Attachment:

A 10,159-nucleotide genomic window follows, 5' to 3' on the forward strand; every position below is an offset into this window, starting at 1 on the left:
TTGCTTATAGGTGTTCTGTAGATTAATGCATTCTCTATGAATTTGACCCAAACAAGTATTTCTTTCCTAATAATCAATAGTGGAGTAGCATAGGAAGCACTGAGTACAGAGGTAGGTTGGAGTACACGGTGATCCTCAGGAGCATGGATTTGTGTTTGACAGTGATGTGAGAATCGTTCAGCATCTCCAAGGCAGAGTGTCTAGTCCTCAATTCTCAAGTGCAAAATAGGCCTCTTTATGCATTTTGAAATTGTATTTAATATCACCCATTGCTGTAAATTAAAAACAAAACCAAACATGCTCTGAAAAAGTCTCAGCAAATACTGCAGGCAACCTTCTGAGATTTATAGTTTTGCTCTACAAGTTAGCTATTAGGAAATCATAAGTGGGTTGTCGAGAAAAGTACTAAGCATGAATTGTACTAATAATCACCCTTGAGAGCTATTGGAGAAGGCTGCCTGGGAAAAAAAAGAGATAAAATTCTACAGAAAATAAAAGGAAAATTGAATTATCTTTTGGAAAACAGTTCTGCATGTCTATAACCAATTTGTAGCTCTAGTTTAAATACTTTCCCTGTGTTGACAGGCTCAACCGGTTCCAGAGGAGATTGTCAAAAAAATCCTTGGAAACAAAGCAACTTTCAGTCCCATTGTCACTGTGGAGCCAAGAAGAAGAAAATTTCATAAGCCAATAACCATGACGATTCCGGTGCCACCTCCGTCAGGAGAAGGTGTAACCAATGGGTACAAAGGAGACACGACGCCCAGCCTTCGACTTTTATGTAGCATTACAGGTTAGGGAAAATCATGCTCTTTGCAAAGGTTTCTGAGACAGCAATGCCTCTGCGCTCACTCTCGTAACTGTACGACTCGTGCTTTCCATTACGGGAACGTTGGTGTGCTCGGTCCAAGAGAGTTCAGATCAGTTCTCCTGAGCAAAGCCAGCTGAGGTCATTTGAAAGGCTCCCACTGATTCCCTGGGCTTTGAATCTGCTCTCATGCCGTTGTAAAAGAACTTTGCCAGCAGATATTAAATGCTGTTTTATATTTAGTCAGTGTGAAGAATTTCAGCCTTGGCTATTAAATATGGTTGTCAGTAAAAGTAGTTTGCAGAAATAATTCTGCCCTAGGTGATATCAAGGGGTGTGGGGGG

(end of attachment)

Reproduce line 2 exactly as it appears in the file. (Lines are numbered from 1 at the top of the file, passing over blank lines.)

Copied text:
TTGCTTATAGGTGTTCTGTAGATTAATGCATTCTCTATGAATTTGACCCAAACAAGTATTTCTTTCCTAATAATCAATAGTGGAGTAGCATAGGAAGCACTGAGTACAGAGGTAGGTTGGAGTACACGGTGATCCTCAGGAGCATGGATTTGTGTTTGACAGTGATGTGAGAATCGTTCAGCATCTCCAAGGCAGAGTGTCTAGTCCTCAATTCTCAAGTGCAAAATAGGCCTCTTTATGCATTTTGAAATTGTATTTAATATCACCCATTGCTGTAAATTAAAAACAAAACCAAACATGCTCTGAAAAAGTCTCAGCAAATACTGCAGGCAACCTTCTGAGATTTATAGTTTTGCTCTACAAGTTAGCTATTAGGAAATCATAAGTGGGTTGTCGAGAAAAGTACTAAGCATGAATTGTACTAATAATCACCCTTGAGAGCTATTGGAGAAGGCTGCCTGGGAAAAAAAAGAGATAAAATTCTACAGAAAATAAAAGGAAAATTGAATTATCTTTTGGAAAACAGTTCTGCATGTCTATAACCAATTTGTAGCTCTAGTTTAAATACTTTCCCTGTGTTGACAGGCTCAACCGGTTCCAGAGGAGATTGTCAAAAAAATCCTTGGAAACAAAGCAACTTTCAGTCCCATTGTCACTGTGGAGCCAAGAAGAAGAAAATTTCATAAGCCAATAACCATGACGATTCCGGTGCCACCTCCGTCAGGAGAAGGTGTAACCAATGGGTACAAAGGAGACACGACGCCCAGCCTTCGACTTTTATGTAGCATTACAGGTTAGGGAAAATCATGCTCTTTGCAAAGGTTTCTGAGACAGCAATGCCTCTGCGCTCACTCTCGTAACTGTACGACTCGTGCTTTCCATTACGGGAACGTTGGTGTGCTCGGTCCAAGAGAGTTCAGATCAGTTCTCCTGAGCAAAGCCAGCTGAGGTCATTTGAAAGGCTCCCACTGATTCCCTGGGCTTTGAATCTGCTCTCATGCCGTTGTAAAAGAACTTTGCCAGCAGATATTAAATGCTGTTTTATATTTAGTCAGTGTGAAGAATTTCAGCCTTGGCTATTAAATATGGTTGTCAGTAAAAGTAGTTTGCAGAAATAATTCTGCCCTAGGTGATATCAAGGGGTGTGGGGGG